The Road Ahead : February March 2008
did surprise was the Lancer's felt boot mat, which was not secured and looked like it had been thrown in almost as an after-thought. The Neo's boot is a victim somewhat of its shapely rear styling, the short rump making access not so easy, but there is less strut tower intrusion. In terms of practicality, each car has its strengths and weaknesses. None of the line-up comes with a ski hatch, and the Ford is the only one with rear seats that fold almost completely flat. In some ways, the Focus shows signs of penny pinching: no lid on the console bin, no cup holders in the front and no map pockets and non-lockable glove box. It had two front door pockets but none at the rear and an absence of rear air vents. Only one of three child restraint anchor points was fitted and there was no centre rear headrest. All three cars carry space-saver tyres only, although Mitsubishi offers a full size wheel as an option. When it comes to basic maintenance, the Focus's master cylinder is not easy to get to, while on the Lancer some battery cell covers are obscured by the air intake. Being front-wheel-drive, mid-sized cars, none of the three is designed to be a prolific tow vehicle. However, the Lancer is rated at being able to pull a tonne (braked), 100 kg more than the Mazda and 250 kg up on the Ford. Unbraked capacity, the Focus is good for 650 kg, as opposed to 550 kg for the Mitsubishi and 500 kg for the Neo. The Mazda3 rides on one of the longest wheelbases in its class, freeing up more space inside. The layout is intuitive and something as simple as having access to the cruise control on the steering wheel is representative of its user-friendly touch. In all, it's a welcoming car, with everything falling to hand in a logical and simplified way. On the road It was lineball between the Mazda3 and the Lancer for outright performance, with both cars sharing a similar power-to- weight ratio (kW/tonne), 86.9 plays 84.6, and torque-to-weight ratio (Nm/tonne) of 146.5 versus 148.3 respectively. The pair scrapped it out in our acceleration and overtaking tests, with the Neo quicker off the line to claim the standing 400 m and 0-60 km/h times. But the Lancer took the honours accelerating from 0-80, 0-100, 50-80 and 60-100, as the mid-range response kicked in. The Mazda3 engages the driver in a rewarding and responsive drive. Power comes from a peaky 108 kW/182 Nm, 2.0-litre four-cylinder that thrives on revs, while still returning impressive fuel economy and solid mid-range response. The engine's spritely power and torque characteristics are well matched to the slick-moving transmission. Performance from the Lancer's 2.0-litre engine is understandably not as strong as the old 2.4 with its long stroke. Still, the new 'donk' dials in some impressive numbers: 113 kW of power and 198 Nm of torque -- but this is tempered by the car's 1335 kg kerb weight, the heaviest of the test trio. Mitsubishi's automatic continuously variable transmission (CVT) appears to be a bit sluggish at low speeds, perhaps as a result of searching for a higher gear ratio due to a low throttle opening. It is fine once revs swell and provides impressive overtaking abilities, but from standstill it lacks the response so evident beyond. The Lancer leads in having the smallest turning circle in its class, 10 m as against 10.4 m for the Neo and 10.7 for the Focus. Little wonder that it is effortless to manoeuvre and turn into tight spaces. The Focus proved the slowest of the three under acceleration -- and it felt like it. Only in the run from 50-80 km/h did the Ford rate anywhere but last, and then it was second to the Lancer by 0.5 sec. Its four-speed auto doesn't shift as smoothly as the Mazda's and -- like the Lancer -- could be found guilty of hunting for a gear at times. But where the Ford lost out in the power stakes, it gained ground in ride quality. Its well-sorted suspension soaks up most bumps and potholes with ease. By comparison, the Mazda3 loses some of its composure confronting larger bumps, but overall still impresses with a taut but comfy ride. Offering the firmest ride of the three, the Lancer is mostly smooth and firm but thumps into potholes, perhaps a legacy FEB/MAR 08 53 New Lancer scores well with standard safety gear, reasonable rear seat space and a useable boot. It's also easy to manoeuvre.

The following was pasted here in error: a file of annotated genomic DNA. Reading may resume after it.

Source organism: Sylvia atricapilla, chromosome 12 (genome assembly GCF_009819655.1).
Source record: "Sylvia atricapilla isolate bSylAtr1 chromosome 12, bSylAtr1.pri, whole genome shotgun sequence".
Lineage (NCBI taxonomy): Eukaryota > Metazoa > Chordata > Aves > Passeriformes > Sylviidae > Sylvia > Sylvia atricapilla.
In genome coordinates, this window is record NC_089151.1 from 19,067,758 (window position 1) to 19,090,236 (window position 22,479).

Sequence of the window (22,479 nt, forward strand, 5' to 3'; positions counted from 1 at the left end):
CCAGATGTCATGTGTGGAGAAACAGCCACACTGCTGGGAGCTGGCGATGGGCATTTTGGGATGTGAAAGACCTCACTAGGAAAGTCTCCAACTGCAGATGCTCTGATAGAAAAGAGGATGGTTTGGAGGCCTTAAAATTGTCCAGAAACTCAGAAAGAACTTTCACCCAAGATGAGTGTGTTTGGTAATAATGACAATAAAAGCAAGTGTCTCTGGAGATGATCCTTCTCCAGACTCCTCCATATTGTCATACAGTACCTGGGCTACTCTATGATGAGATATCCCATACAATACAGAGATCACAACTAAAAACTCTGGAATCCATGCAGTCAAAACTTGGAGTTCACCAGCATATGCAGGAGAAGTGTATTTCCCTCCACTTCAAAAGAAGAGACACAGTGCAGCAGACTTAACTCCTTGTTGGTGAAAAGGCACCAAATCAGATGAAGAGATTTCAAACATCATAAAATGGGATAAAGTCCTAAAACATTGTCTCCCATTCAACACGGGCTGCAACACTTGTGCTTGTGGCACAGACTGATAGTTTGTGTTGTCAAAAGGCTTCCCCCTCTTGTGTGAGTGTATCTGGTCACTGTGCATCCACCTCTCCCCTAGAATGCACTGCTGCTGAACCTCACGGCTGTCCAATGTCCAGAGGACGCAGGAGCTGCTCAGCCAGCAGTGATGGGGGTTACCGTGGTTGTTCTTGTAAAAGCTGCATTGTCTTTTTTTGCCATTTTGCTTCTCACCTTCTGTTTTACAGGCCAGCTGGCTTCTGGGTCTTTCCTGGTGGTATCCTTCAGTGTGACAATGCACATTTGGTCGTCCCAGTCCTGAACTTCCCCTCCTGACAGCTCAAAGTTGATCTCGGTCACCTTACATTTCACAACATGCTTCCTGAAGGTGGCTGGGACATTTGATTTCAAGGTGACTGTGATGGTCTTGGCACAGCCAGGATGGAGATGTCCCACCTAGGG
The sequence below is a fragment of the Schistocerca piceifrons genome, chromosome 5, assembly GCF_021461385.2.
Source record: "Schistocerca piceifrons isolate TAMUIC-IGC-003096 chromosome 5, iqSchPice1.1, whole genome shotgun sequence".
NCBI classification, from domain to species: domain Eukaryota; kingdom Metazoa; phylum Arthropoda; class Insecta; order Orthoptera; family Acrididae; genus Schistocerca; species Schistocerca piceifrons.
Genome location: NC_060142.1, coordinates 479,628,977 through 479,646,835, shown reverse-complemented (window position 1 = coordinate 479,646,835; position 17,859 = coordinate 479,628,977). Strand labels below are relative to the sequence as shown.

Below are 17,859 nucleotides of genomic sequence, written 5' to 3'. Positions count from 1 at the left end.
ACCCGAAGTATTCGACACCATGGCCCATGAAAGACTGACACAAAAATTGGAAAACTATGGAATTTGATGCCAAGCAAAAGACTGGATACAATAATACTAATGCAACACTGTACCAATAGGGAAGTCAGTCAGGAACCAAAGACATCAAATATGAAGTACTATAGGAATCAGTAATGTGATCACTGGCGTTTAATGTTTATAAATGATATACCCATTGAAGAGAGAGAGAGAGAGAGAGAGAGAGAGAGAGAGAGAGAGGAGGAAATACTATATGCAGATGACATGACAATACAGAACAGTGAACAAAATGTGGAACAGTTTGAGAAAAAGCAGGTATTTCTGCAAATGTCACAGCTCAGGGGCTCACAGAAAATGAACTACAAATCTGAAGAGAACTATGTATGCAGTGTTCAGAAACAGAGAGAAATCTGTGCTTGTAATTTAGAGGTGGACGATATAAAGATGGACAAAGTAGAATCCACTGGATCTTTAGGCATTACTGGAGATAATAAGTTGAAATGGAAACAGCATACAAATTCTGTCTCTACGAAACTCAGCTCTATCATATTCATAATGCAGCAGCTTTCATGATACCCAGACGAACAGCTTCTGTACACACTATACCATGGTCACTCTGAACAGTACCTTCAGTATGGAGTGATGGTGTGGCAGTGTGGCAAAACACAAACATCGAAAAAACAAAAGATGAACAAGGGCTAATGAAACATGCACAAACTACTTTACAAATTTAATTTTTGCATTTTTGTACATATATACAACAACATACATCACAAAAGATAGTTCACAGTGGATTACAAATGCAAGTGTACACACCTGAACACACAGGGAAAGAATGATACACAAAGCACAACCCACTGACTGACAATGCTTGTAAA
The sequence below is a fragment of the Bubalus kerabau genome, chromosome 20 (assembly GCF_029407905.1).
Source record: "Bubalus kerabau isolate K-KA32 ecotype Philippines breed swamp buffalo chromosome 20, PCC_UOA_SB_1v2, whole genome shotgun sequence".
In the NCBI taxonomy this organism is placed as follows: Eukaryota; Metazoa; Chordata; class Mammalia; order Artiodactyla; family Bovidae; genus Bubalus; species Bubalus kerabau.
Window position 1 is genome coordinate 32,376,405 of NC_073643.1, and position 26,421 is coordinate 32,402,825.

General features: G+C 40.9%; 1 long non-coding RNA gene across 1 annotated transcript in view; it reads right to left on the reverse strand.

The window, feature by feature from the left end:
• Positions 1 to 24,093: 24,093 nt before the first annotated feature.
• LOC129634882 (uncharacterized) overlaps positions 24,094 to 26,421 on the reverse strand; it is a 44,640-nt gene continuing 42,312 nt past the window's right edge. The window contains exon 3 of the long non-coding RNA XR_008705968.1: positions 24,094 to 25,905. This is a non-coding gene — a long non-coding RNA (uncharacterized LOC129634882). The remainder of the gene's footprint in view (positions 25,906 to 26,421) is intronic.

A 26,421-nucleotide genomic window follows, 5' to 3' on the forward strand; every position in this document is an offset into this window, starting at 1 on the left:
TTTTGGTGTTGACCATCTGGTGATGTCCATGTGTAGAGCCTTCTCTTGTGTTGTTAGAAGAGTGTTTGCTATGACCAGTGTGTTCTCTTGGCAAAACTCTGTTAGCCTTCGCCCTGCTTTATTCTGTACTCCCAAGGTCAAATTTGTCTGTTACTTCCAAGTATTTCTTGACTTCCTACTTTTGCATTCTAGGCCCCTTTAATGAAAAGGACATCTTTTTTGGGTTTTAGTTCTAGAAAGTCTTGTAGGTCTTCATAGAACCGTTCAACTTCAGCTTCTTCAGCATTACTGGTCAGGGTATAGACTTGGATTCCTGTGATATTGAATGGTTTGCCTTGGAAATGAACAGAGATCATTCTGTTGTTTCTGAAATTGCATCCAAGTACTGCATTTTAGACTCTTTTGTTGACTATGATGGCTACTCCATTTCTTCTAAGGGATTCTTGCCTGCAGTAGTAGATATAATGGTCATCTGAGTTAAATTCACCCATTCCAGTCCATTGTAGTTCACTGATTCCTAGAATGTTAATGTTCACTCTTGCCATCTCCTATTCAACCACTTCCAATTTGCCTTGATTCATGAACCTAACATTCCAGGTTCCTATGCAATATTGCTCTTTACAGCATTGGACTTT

December January 2008
April May 2008